Here are a couple of other info items that I came across or that have been posted elsewhere. Note how skinny this kid looks in the video:

NPBT March 2009
BP Nov 2
Amazin' Ave Oct 10
Groundballin' Jan 09 UTube
HBT March 2009

The posting fee that Rakuten was looking for in order to cede his negotiating rights to an MLB team was rumored to be (steep) at 16-19 million. I haven't heard any figures tossed around for his yearly salary demands, but if the posting fee is $16m and he gets, say, $8m over 4yrs that comes out to 48/4 or $12m/yr. That is quite a lot of money for a mid-roto arm coming over from Japan. However, maybe our sense of "value" has to change now that this club can spend money and take the risks that a big market team normally would take. We just aren't used to that yet.

And the risk here, when weighed against the possibility of missing our on Cliff Lee (and the difficulties of trading for an elite starter generally) and the stellar caliber of the starting rotations for both LAA and Seattle in 2011, might be well worth it, and the price, after some consideration, might be just right, or at least, it might be the price of returning to the World Series.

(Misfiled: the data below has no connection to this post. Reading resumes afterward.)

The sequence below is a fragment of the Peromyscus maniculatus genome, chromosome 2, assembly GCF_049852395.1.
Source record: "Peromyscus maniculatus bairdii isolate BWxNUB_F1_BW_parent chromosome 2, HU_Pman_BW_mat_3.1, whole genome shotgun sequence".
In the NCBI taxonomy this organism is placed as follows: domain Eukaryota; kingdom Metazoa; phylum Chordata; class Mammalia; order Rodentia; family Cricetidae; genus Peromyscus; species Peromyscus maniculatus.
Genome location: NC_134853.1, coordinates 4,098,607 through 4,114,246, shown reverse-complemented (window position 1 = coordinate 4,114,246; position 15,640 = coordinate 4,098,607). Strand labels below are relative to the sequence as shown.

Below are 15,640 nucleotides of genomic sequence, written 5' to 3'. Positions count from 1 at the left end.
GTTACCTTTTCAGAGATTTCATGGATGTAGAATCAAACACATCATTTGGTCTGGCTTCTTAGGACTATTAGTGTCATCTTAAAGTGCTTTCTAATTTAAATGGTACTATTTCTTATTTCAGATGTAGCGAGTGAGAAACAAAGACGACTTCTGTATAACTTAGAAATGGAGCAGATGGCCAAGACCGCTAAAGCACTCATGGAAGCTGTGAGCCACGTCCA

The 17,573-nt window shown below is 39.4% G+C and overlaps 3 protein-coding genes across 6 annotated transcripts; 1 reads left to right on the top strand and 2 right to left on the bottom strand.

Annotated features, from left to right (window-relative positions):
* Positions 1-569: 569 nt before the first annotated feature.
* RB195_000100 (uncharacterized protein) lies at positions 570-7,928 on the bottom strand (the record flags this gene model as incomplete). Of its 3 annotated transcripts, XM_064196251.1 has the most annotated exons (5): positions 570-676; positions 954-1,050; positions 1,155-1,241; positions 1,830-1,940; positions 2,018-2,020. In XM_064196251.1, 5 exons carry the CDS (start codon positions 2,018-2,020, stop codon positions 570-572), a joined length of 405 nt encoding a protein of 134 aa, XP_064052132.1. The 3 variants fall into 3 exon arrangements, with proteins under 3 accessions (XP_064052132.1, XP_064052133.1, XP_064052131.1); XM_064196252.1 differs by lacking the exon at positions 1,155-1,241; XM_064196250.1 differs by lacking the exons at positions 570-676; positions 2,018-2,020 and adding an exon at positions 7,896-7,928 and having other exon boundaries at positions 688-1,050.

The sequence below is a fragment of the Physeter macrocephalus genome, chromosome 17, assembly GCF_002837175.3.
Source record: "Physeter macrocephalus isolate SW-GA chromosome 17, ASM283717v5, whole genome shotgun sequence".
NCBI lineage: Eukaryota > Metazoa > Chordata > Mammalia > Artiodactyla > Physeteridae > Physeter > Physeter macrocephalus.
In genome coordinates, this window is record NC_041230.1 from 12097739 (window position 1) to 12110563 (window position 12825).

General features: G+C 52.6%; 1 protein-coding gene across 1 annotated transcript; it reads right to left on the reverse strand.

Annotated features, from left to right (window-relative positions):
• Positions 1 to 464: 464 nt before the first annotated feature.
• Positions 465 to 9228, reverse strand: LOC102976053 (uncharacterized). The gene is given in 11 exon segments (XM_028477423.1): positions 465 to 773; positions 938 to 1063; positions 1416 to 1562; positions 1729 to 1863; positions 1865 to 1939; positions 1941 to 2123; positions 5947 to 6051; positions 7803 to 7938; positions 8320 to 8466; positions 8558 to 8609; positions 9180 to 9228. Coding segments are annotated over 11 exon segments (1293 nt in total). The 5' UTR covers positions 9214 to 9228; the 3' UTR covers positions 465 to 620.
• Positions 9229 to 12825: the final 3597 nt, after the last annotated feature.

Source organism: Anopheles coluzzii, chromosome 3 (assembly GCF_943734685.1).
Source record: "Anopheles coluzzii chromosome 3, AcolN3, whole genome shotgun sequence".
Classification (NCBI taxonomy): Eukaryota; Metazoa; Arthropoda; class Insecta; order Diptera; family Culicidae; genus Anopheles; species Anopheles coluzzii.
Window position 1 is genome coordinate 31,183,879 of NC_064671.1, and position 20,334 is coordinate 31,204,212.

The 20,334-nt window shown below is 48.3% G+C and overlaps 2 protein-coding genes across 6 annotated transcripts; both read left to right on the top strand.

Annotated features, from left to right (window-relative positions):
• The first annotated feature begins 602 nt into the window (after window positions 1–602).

Iwakuma does seem to come with some risk. He pitched with a sore shoulder in 2005 then only pitched 129 innings over the next 2 years. He had his elbow scoped during the 2007 off-season and then put together a nice 3 year run. He appears to have missed some time due to injury all three of these years however, only making 24 starts in 2009 and missing almost 5 weeks in 2010, despite pitching 200 innings.

In looking over his pitch f/x during 2010, and mulling over his profile over the last 3 years, he appears to be similar to Colby Lewis, sans the plus plus pitch. Iwakuma doesn't throw as hard as he did when he was younger and before his injury problems, attacking hitters with an average 4s but pitching inside very well with both his 4s/shuuto combo and getting a lot of groundballs and giving up minimal HR. His walk rate is above average if not plus at times but not as stellar as that of Lewis' rate 2008/2009. Both pitchers have a 5 pitch mix but Lewis misses more bats with his repertoire. There are mixed reports on the quality of Iwakuma's slider ranging from average to above average while the take on his split is that it is an above average offering. His cutter seems to be an above average pitch while his 4 seamer seems just average (movment/velo) though his velo range seems to indicate that he changes speeds well on both of his fastball offerings.